Wretched (A Sermon on Revelation 3:14-22)

As the son of an immigrant from Scotland I have biological compulsion to love the movie Braveheart. It’s an easy film to love of course, in spite of the terrible historical inaccuracies. But there’s this one scene I love, in which the English king is conspiring with his advisors on how to subdue the quarrelsome Scots. His conclusion is “The trouble with Scotland, is that it’s full of Scots.” Well duh. But the solution is to get English nobles to get some civilized genetic material into Scotland.

Sometimes, it seems to me that “the trouble with church, is that it’s full of church people.”

Sometimes, the problem is us. Sometimes we can’t succeed because we’re us. Sometimes we’re just so closed off, that we become almost spiritually inbred (pardon the crudeness of that illustration).

It’s no secret that the Church isn’t perfect. It never has been. One look at the New Testament and we see right away that problems popped up almost immediately after its founding. But of course, without that conflict much of our New Testament would not be there. So Church conflict has ultimately produced some benefit for us by the grace of God.

The Book of Revelation (chapters 2 and 3) speaks specifically of seven churches. Jesus appears to John who has been leading churches in the area these seven churches are located in, and he brings messages to these seven. The letter to the church in Laodicea is unique among the seven letters because all the rest begin with praise and pointing out what is going well. You do this, but I have this against you. For instance, Ephesus was enduring steadfastly and doing well at testing their teachers and exposing false teaching, but they had lost their first love- they were all about getting doctrine right, but weren’t applying it and showing the love which God calls us to. Laodicea though gets nothing but scathing criticism. There is no encouragement. There is no praise of anything they are doing.

I know your deeds/works, that you are lukewarm. I am about to spit you out. Literally spew or vomit really. You guys make me sick, Jesus says. Their actions were so out of whack with the mission of God that they had become nauseating to God. We have to make one thing clear at this point- we are saved by grace not works. Their works as deplorable as they may be, are not what determines their status before God, but their deeds revealed a problematic attitude; a spiritual deficiency.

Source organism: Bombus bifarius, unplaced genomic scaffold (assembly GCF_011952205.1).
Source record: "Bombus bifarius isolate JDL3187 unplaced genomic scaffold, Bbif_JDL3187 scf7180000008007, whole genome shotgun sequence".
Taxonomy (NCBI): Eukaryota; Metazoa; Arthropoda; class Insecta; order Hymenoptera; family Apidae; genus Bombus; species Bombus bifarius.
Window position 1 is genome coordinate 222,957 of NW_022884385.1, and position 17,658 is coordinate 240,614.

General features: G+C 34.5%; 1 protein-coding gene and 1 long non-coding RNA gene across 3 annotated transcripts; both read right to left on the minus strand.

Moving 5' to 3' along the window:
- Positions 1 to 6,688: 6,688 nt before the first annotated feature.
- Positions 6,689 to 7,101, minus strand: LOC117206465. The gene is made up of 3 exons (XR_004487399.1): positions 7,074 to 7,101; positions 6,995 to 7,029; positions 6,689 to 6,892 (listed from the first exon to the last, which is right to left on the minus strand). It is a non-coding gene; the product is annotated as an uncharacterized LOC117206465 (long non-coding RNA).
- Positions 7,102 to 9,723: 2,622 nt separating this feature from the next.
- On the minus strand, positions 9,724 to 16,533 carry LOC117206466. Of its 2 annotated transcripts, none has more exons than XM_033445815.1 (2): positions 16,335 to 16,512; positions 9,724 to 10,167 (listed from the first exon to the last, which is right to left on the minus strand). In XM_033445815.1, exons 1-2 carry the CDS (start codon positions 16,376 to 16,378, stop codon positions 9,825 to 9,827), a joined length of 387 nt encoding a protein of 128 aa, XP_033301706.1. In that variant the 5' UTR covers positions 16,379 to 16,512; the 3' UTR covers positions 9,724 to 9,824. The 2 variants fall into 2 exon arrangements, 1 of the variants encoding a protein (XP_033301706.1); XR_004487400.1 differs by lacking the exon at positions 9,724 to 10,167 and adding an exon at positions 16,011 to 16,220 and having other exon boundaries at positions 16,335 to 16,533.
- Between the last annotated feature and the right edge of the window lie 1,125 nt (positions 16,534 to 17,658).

But what does this “lukewarm” mean? So many interpreters suggested that God would prefer you reject him than follow half-hearted. Well that doesn’t sit right. Not because half-hearted commitment is ok, but God would never want spiritual rejection, would he? Doesn’t he desire that none should perish? We’ll get back to this in a second. Before we get to that, let’s cover some other details.

Laodicea was known for four things:

1. Wealth. Laodicea was a trade and banking centre, situated where three key roads converge. The city was incredibly affluent. When an earthquake hit the region in 60 AD, the city leaders turned down financial help from Rome, and rebuilt the city from their own finances. Imagine if a natural disaster hit St. Thomas and the Mayor says to the Prime Minister, “thanks Steve, but we got this.”

2. Fabric. Purple fabric was rare, as was black. Natural dyes for certain colours were hard to come by. Most black wool in the Eastern Mediterranean was produced in Laodicea. Their black wool was actually quite famous.

3. Eye salve and primitive optometry and medicine. A naturallly occuring mineral in the area could be used to produce a solution to be placed on the eyes to ease several eye conditions. The medical academy in Laodicea became infamous, and a hub for physicians who would study there.

They had wealth, fabric and eye salve in abundance. Yet, Christ says you are poor, naked and blind. The three things this city has in abundance don’t really matter because there is something they lack- real riches come from God.

They thought they were successful, but Jesus said, you’re wretched. That’s not a word we use a lot anymore. I have a nerdy fascination with many things, one of which is words which have fallen out of usage. Wretched. Despicable. Pitiful. Miserable. Worthless. You guys think you’ve got it all, but you’ve got nothing that matters. You’re poor, naked and blind.